Authoritarian regimes dream through propaganda and so, to see what they're fantasizing about, we regularly check in on what state-controlled media outlets have been churning out
China's had it with Ambassador Locke's whole humble routine
Ever since Gary Locke (pictured with his family above) became the U.S. ambassador to China last month, the Chinese public has been buzzing about Locke's modesty--as encapsulated in his flying economy class, lugging his own luggage around a Beijing airport, waiting in an hour-long line at the Great Wall, and toting a backpack while trying to use a coupon at a Seattle Starbucks. Locke has "won the public's heart with humble acts that are rarely seen among Chinese officials," The Christian Science Monitor declared this week.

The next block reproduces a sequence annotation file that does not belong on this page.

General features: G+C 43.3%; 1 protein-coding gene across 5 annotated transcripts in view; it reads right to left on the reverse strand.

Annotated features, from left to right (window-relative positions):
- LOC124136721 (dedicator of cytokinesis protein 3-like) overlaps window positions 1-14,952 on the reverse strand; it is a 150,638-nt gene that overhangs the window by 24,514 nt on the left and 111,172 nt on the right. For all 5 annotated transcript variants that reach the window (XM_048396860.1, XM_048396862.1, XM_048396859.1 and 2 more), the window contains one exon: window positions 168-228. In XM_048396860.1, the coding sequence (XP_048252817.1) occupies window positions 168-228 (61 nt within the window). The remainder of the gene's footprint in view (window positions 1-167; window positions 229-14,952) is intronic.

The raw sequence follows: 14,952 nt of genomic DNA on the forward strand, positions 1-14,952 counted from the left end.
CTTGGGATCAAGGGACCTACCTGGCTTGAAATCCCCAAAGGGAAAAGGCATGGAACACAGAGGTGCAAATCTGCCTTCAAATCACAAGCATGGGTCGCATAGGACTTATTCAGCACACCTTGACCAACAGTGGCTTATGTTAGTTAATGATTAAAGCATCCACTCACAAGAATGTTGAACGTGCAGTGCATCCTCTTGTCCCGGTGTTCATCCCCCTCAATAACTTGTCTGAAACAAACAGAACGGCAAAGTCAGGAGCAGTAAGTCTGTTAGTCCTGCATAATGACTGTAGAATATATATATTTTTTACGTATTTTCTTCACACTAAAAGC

But has he won over China's state-run media? It doesn't look like it. News outlets are attacking the idea of Locke as a foil to China's overly indulgent officials. According to The Wall Street Journal, the Communist Party paper Guangming Daily warned on Friday that the U.S. could be using a Chinese official like Locke to practice "neo-colonialism" and "control the Chinese and incite political chaos in China." Today a Global Times editorial argues that Locke's actions are not "evidence of cleanness in US politics." Locke, the tabloid explains, "is not as plain as described, and "Chinese media should be calm and rational" when writing about him. "It is unbelievable that Locke's casual stroll through hutongs with his family could win so much praise," the editorial hisses. "The fact is, innumerable high officials, whether in the US or in China, would enjoy the same activity."